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group. if she can't, i pay $10,000 to a charity of her choice if she does. congresswoman bachmann's explanation that she want is speaking as a doctor or scientist but was just relaying what a distraught mother was telling her. is that good enough? >> i'm willing to say she wasn't speaking as a doctor or scientist because she was pretty far off the planet in that area and it's not acceptable. she's fearmongering. there's about 4,000 women that die of cervical cancer. she said in that clip and has said it a couple of times, you got to take that into account that vaccine is dangerous. it's completely inappropriate. >> you wrote an op ed which you said this issue was and i'll quote it write, you said it was, being debated by politicians who couldn't be more self-interested in scoring cheap debating points even at the cost of possibly killing young women. that's strong stuff. you really think politicians in this debate could be killing young women?
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>> i do. the reason i was tough about it, i said, look, you got 4,000 deaths. these vaccines that are out there can prevent many of them. when you scare people, moms, when you scare girls and women and say, oh, this vaccine is too risky, you are, in a sense, killing these people if they then say, i'm not going to try these vaccines. i think overall, our entire health policy with respect to vaccines has been just a product of fearmongering and ignorance and kind of kooky statements. it's time to demand better from our politicians. in one sense, anderson, there's only one question. you have a ton of americans that aren't getting vaccines. what are you politicians going to do about that? >> are you suggesting that there was no person that came up to bachmann or you think a person did come up but she shouldn't have put forth what this person said because there's no scientific validity to it? >> i don't doubt somebody came up to her, but you don't put
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that into your statements. you don't go on national television and repeat it and repeat it. that's an anecdote. it's not verified. you don't know if the woman is telling the truth or even understands what's going on. it's like saying, gosh, i was attacked by aliens and they abducted me and what is the government going to do to stop this? >> you also take issue with bachmann's stance against mandatory vaccinations. there's the medical stuff, which we talked about that she has no evidence for. she doesn't want the government mandating, i guess, in this particular case, this vaccine. why are you -- >> she went off on a tirade about government-mandated vaccines. it will come as some surprise to those in the military to find out she's opposed to government-mandated vaccine since every person in the military gets a government-mandated vaccine. i haven't seen a whole lot of consensus on that. we have a lot of mandates but what she didn't say was, we usually give some ability to opt out. so, when i say, yeah, i think we should be mandating vaccines,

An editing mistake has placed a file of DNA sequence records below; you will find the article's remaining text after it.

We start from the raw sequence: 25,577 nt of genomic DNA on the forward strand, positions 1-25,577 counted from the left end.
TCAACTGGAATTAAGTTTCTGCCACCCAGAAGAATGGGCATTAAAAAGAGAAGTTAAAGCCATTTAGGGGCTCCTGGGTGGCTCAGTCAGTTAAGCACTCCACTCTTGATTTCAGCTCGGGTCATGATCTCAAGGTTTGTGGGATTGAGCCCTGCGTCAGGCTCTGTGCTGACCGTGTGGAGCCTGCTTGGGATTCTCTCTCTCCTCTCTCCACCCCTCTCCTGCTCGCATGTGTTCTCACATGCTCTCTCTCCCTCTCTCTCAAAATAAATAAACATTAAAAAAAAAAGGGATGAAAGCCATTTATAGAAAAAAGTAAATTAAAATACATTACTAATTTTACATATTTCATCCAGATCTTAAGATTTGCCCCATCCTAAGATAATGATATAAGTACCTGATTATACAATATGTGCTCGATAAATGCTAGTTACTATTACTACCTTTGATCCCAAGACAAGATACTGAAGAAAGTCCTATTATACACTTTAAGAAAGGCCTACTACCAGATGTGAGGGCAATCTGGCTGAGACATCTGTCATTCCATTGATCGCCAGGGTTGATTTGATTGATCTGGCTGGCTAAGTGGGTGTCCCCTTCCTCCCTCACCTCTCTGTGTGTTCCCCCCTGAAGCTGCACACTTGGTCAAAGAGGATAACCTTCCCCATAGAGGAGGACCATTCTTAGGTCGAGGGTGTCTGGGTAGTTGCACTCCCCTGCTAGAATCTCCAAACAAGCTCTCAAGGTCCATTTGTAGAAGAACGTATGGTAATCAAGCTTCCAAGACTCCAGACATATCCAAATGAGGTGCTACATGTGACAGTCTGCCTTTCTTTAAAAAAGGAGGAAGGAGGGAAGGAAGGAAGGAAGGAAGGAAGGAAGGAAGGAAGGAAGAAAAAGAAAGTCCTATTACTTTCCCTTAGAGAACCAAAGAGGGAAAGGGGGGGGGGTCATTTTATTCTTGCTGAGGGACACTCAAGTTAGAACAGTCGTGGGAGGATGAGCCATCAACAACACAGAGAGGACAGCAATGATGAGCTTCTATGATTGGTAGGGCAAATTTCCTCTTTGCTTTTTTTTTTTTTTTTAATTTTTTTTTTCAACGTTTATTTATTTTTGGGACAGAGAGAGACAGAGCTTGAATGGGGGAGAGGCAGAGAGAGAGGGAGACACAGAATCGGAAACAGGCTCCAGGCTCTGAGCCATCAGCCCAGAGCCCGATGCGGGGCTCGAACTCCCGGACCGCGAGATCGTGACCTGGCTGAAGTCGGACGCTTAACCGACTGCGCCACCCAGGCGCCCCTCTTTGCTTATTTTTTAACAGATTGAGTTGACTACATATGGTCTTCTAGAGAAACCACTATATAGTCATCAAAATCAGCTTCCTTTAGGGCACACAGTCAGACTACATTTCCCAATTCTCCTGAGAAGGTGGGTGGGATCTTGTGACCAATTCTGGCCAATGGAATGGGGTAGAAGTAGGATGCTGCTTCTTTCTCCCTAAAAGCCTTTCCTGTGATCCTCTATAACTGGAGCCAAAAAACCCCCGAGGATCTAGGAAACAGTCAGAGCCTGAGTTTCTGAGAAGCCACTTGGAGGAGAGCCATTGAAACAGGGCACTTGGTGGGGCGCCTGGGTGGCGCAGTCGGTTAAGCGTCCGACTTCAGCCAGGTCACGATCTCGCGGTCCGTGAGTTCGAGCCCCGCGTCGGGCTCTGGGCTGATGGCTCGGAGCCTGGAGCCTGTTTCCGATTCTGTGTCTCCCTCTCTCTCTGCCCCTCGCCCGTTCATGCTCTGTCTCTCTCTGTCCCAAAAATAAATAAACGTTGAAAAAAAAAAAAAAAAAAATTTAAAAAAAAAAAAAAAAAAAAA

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i'm saying, let's presume it's good to give them and let's presume it's good to save lives and let's presume we're sick of seeing people die from the flu, mumps, measles, hpv, and then, in fact, say under what circumstances can you opt out? nothing all that spooky about a mandate. i don't think the vaccine police aren't coming to your house and dragging your daughter down the street and injecting her. >> indeed. >> but she's saying it shouldn't be mandated. basically, it should be opt-in. parents have the option to opt-in. >> i love it to be opt-in one sense, that's great. but you don't run around and say, holy mackerel, and somebody came up to me and said my daughter, in her words, got retarded after getting a vaccine. is that the information we're going to have people opt-in on? we've got to do better than that. there's no excuse in this political time to let politicians get away from that. some people say, that's like a gimmick. i'm willing to use gimmickry if
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that's what it takes to fight ignorance -- >> you got the $10,000 ready to go? >> i got my checkbook ready. we're following several other stories. isha sesay has a "360" news and business bulletin. at the white house today, president obama bestowed the medal of honor on marine sergeant dakota meyer whose heroism during a battle in afghanistan saved the lives of fellow marines and soldiers, but he feels he doesn't deserve it. >> i got as many as i could. we were under heavy fire the entire time. tourniquets and i didn't do anything that any other marine wouldn't do. i definitely don't see myself as a hero. i see myself the furthest thing from a hero. i went in there to get my guys out alive and i failed. i'm more of a failure than a hero in my eyes.